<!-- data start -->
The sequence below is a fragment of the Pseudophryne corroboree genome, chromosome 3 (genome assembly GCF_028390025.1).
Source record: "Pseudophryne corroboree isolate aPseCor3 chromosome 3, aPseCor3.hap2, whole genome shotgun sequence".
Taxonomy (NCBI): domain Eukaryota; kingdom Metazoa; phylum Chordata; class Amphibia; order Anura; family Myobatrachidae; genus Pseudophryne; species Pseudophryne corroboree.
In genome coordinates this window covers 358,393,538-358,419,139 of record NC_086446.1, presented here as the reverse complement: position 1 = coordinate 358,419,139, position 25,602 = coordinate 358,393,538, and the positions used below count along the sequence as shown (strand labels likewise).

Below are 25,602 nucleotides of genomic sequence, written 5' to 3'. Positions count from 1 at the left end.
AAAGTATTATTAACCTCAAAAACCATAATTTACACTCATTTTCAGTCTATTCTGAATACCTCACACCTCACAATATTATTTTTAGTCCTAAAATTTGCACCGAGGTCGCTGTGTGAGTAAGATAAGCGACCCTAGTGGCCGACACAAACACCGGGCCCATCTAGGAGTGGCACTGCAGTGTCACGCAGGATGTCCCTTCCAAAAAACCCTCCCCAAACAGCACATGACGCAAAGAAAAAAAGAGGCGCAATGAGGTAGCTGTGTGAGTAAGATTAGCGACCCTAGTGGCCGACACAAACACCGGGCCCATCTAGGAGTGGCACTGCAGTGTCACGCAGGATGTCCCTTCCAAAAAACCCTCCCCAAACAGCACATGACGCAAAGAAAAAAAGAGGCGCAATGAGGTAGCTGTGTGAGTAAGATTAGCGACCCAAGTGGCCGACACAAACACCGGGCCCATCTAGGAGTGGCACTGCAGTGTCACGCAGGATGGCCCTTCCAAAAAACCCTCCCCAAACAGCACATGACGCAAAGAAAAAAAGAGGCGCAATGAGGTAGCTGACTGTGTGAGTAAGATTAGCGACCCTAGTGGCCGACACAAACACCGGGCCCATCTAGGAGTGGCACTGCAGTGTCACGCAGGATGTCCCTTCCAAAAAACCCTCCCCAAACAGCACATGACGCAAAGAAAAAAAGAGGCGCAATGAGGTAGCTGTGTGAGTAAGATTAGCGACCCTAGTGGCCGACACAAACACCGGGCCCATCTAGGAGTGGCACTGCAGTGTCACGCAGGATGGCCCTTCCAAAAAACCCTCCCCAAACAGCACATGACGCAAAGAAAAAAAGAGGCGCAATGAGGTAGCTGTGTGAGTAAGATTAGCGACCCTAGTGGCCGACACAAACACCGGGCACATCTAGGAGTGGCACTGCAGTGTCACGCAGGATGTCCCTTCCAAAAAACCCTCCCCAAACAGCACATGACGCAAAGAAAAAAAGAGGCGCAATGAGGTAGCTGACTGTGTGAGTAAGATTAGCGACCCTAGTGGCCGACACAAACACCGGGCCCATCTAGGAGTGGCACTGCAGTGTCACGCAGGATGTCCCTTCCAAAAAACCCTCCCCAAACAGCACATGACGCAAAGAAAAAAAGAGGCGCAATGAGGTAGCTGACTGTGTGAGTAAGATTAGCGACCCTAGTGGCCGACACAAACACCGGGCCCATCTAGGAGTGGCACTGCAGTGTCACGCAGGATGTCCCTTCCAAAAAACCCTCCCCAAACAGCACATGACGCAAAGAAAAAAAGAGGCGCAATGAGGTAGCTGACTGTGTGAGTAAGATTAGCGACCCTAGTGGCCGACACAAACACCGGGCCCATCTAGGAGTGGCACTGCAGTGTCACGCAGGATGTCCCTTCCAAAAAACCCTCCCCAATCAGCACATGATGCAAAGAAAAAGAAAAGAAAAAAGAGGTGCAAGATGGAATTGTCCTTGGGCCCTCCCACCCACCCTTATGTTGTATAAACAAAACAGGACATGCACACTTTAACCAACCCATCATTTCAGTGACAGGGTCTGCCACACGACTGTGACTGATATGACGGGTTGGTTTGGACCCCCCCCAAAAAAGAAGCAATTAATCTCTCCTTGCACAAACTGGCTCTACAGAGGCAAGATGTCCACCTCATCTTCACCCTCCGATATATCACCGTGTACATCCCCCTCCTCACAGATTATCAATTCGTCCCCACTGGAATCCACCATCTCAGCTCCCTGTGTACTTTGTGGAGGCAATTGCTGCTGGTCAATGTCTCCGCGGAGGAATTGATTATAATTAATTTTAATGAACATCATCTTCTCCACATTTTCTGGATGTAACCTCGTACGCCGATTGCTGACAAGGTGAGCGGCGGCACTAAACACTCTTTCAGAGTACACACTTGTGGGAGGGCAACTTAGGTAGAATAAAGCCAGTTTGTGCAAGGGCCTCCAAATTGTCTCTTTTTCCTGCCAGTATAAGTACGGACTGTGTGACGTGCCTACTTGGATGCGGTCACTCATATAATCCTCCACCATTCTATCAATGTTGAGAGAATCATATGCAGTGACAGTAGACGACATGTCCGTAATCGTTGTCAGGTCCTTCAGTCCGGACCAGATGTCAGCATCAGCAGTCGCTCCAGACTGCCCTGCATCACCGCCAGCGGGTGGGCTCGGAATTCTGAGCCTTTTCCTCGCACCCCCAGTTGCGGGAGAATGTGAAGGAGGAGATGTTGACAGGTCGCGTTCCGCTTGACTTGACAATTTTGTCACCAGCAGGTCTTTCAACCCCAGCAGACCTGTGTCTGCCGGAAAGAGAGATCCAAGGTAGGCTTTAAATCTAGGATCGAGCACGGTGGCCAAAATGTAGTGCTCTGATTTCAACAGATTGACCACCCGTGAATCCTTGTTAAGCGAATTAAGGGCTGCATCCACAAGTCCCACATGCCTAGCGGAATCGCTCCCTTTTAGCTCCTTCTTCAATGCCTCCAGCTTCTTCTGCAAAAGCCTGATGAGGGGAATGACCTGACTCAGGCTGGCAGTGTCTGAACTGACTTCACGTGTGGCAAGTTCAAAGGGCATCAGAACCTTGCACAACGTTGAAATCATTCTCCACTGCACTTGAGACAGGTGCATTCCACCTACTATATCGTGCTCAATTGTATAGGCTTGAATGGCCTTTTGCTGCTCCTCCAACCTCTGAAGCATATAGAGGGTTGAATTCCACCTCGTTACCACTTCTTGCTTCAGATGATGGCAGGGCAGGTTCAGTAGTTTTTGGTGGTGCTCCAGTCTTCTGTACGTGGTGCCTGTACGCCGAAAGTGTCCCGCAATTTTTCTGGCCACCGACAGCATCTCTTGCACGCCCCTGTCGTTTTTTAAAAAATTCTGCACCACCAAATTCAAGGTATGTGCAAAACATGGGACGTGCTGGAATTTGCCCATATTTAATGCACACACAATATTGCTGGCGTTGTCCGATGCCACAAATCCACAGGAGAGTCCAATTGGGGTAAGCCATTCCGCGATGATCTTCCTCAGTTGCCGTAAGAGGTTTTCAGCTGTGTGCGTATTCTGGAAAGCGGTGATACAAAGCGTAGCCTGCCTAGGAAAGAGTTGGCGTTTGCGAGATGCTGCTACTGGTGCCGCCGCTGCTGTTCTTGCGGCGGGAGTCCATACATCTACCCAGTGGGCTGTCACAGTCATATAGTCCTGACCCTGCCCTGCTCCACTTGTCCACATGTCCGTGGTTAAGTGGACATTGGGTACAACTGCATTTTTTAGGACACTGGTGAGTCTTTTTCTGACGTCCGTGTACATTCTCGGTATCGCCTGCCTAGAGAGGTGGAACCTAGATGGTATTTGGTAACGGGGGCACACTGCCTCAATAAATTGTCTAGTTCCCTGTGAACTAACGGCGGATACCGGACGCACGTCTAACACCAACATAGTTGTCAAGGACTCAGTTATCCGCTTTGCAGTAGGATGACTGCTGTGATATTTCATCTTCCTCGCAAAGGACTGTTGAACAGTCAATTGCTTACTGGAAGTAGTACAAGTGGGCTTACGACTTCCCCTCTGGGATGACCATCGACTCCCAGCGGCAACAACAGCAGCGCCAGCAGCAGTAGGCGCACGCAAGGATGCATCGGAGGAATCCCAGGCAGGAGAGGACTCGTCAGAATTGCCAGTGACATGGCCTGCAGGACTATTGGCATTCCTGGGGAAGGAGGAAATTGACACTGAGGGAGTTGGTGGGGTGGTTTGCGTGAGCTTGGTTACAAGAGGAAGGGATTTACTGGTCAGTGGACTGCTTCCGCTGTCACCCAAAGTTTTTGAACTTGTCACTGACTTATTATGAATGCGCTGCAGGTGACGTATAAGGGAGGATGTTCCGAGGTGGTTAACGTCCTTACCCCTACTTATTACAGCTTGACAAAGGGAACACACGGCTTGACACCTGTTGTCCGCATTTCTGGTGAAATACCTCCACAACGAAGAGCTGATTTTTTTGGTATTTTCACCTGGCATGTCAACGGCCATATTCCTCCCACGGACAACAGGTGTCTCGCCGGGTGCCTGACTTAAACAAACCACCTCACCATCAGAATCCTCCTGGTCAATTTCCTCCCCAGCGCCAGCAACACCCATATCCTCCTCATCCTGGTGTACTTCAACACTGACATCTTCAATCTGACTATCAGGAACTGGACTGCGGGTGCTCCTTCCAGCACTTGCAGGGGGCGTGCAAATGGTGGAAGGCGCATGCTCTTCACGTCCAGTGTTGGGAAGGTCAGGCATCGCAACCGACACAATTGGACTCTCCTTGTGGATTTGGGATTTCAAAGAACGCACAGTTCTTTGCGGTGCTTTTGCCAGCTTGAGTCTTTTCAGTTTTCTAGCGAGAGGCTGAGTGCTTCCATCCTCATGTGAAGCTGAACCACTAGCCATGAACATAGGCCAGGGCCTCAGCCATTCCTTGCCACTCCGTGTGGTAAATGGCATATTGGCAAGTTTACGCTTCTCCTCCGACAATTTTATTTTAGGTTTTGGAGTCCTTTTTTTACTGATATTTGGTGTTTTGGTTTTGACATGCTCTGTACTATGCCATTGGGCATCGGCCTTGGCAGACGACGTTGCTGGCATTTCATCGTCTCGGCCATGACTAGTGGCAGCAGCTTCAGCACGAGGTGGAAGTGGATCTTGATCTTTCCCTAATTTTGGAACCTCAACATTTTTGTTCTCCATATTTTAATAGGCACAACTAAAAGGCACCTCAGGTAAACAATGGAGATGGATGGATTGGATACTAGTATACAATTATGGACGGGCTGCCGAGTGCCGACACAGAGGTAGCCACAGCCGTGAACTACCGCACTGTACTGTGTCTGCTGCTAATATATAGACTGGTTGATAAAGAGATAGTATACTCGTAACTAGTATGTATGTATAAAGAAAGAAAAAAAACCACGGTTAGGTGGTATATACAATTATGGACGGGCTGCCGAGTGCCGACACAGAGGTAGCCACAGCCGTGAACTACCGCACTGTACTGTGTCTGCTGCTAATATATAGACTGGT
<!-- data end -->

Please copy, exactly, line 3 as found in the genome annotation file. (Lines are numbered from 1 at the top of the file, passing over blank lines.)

Taxonomy (NCBI): domain Eukaryota; kingdom Metazoa; phylum Chordata; class Amphibia; order Anura; family Myobatrachidae; genus Pseudophryne; species Pseudophryne corroboree.